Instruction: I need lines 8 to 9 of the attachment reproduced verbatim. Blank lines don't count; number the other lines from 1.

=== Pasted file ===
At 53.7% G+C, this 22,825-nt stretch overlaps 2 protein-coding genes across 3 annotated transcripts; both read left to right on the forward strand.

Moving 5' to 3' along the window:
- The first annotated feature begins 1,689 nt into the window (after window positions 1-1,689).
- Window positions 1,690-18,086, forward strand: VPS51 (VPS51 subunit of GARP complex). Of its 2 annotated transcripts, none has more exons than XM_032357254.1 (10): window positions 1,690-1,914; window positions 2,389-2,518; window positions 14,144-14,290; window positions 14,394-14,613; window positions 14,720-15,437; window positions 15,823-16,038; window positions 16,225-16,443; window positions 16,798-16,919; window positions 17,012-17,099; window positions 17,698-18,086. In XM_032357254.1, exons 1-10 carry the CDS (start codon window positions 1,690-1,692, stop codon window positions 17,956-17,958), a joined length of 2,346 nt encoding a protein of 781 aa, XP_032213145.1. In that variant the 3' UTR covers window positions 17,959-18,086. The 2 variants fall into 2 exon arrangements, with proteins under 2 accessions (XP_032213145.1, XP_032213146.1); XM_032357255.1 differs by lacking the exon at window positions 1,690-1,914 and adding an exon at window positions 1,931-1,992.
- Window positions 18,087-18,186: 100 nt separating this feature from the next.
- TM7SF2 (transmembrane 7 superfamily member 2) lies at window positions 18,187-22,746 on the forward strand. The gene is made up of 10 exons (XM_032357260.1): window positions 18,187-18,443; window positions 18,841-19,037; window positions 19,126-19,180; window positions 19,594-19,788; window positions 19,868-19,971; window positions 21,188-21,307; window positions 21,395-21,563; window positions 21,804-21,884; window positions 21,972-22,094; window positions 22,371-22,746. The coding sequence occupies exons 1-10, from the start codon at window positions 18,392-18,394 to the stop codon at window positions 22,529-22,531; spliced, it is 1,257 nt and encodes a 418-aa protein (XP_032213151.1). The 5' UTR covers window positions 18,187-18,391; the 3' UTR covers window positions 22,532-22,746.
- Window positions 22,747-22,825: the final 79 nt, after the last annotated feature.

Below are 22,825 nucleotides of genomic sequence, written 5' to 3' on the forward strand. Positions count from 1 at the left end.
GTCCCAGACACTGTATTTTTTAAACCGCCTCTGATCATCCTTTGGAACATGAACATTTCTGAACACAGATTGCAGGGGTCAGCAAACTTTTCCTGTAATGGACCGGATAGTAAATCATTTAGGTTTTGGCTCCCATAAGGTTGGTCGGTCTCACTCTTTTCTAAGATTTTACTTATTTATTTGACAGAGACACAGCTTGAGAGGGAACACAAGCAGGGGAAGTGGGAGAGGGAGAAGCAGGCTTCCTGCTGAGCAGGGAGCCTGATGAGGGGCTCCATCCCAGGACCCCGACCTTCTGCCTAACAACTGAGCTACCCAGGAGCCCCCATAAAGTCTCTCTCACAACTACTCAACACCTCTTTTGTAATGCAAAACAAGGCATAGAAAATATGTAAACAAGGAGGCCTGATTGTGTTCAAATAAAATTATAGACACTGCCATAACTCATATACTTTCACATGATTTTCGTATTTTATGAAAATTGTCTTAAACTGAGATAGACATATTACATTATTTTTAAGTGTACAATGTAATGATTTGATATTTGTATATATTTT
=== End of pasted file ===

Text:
Below are 22,825 nucleotides of genomic sequence, written 5' to 3' on the forward strand. Positions count from 1 at the left end.
GTCCCAGACACTGTATTTTTTAAACCGCCTCTGATCATCCTTTGGAACATGAACATTTCTGAACACAGATTGCAGGGGTCAGCAAACTTTTCCTGTAATGGACCGGATAGTAAATCATTTAGGTTTTGGCTCCCATAAGGTTGGTCGGTCTCACTCTTTTCTAAGATTTTACTTATTTATTTGACAGAGACACAGCTTGAGAGGGAACACAAGCAGGGGAAGTGGGAGAGGGAGAAGCAGGCTTCCTGCTGAGCAGGGAGCCTGATGAGGGGCTCCATCCCAGGACCCCGACCTTCTGCCTAACAACTGAGCTACCCAGGAGCCCCCATAAAGTCTCTCTCACAACTACTCAACACCTCTTTTGTAATGCAAAACAAGGCATAGAAAATATGTAAACAAGGAGGCCTGATTGTGTTCAAATAAAATTATAGACACTGCCATAACTCATATACTTTCACATGATTTTCGTATTTTATGAAAATTGTCTTAAACTGAGATAGACATATTACATTATTTTTAAGTGTACAATGTAATGATTTGATATTTGTATATATTTT